“Scanners tend to report this issue with high frequency, however when you actually look at the issue, the transaction may not be relevant – CSRF is about abusing a transaction in some meaningful way,” he said.

“Finding it may be relatively easy, however validating the real issue takes some effort. Additionally, due to the often complex nature of actually abusing such an issue successfully, these are often presented as lower risk items.”

Jina said that there is a slight increase in CSRF issues in general, as fixing them appears to be much easier and often simply turning on such a defense (if available in a given framework and is usually a configuration change) will protect the entire application in one go, as opposed to having to go into the code and fix each instance.

“We find that explaining the underlying risk and cause of CSRF issues can be confusing to developers and is often misunderstood.”

Source: Information Security Magazine

Microsoft Fixes Four SandboxEscaper Zero-Days

Microsoft Fixes Four SandboxEscaper Zero-Days

Microsoft has released its latest monthly security updates and there are four fixes for zero-day threats published recently by SandboxEscaper.

In total Redmond fixed 88 vulnerabilities in this update round with 21 labelled critical.

The four zero-days are all elevation of privilege flaws which affected Windows: CVE-2019-1069 is a bug in the Windows Task Scheduler, CVE-2019-1064 is an elevation of privilege bug in Windows, CVE-2019-1053 is a vulnerability in Windows Shell which could allow elevation of privilege on the affected system by escaping a sandbox and CVE-2019-0973 is a flaw in Windows Installer.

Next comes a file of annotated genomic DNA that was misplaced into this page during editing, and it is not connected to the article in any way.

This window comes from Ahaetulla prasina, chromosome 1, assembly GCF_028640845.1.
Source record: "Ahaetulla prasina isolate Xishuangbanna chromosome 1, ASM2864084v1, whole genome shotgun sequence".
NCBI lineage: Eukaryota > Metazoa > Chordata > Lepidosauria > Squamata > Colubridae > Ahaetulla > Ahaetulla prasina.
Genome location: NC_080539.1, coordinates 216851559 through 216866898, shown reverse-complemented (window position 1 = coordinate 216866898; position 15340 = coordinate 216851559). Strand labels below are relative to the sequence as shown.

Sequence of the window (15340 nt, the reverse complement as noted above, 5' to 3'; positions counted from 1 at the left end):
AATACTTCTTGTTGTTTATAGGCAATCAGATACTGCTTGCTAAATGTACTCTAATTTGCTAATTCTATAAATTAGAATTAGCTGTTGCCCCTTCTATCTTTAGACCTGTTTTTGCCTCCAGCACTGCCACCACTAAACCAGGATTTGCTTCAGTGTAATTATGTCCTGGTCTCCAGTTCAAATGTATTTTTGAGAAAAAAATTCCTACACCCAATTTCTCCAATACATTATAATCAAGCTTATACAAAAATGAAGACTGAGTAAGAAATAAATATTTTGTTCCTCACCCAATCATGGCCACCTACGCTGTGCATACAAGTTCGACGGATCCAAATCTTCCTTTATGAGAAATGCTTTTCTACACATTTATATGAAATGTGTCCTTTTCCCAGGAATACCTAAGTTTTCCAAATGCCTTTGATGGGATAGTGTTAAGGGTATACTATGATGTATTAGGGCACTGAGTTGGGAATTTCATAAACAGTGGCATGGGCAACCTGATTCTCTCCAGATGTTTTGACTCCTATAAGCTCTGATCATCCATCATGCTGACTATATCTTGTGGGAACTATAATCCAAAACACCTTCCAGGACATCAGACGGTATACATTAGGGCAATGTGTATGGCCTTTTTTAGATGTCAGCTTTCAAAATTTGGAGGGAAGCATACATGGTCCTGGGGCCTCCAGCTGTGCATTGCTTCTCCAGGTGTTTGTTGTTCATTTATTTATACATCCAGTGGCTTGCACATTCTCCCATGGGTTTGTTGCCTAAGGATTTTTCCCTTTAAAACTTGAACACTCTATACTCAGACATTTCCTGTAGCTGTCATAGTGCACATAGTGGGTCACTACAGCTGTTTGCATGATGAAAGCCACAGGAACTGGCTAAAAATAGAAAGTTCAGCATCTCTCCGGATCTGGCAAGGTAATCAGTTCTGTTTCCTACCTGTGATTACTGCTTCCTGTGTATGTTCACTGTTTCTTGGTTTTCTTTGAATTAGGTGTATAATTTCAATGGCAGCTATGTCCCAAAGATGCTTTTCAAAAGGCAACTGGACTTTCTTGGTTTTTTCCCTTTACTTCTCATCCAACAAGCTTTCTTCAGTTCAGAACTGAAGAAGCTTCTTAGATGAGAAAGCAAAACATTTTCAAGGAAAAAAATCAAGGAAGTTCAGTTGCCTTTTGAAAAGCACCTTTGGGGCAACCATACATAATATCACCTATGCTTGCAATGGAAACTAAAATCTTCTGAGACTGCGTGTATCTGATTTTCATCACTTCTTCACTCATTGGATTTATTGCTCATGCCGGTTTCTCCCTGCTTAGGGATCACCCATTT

The recently disclosed BlueKeep vulnerability (CVE-2019-0708) in RDP should also be a priority for system admins, after Microsoft warned that it could be “wormable” — that is, exploitable without the need for user interaction.

However, patching is just one part of the defense-in-depth approach IT security teams need to take, according to Ivanti director of security solutions, Chris Goettl.

“Currently around 1.6 million public facing RDP servers are under the attack of a botnet called GoldBrute. Instead of exploiting a vulnerability, GoldBrute is attacking weak passwords. A couple of things to assess in your environment: do you have public facing RDP services exposed? Have you assessed its configuration?” he explained.

“Ideally, blocking RDP at the perimeter is best. Restricting access to a VPN controls the exposure of RDP more. Enabling network-level authentication can help mitigate BlueKeep. Ensure any credentials available over RDP have strong passwords that are changed regularly.”

Elsewhere, there’s one critical update for Flash Player this month, fixing a bug (CVE-2019-7845) which could allow arbitrary code execution on a victim’s machine. Adobe also announced patches for three critical ColdFusion vulnerabilities and seven Adobe Campaign bugs, one of which is critical.

Source: Information Security Magazine

Radiohead Officially Releases Music Stolen in Hack

Radiohead Officially Releases Music Stolen in Hack

A week after receiving a ransom request for $150,000, alternative-rock band Radiohead decided to go live with the 18 hours of stolen music that was never intended for public consumption.

On June 5, Consequence of Sound reported that 18 hours of Radiohead’s music was leaked online. The band announced on June 11 that it has officially released the leaked material through Bandcamp and is donating the proceeds to the climate activist group Extinction Rebellion.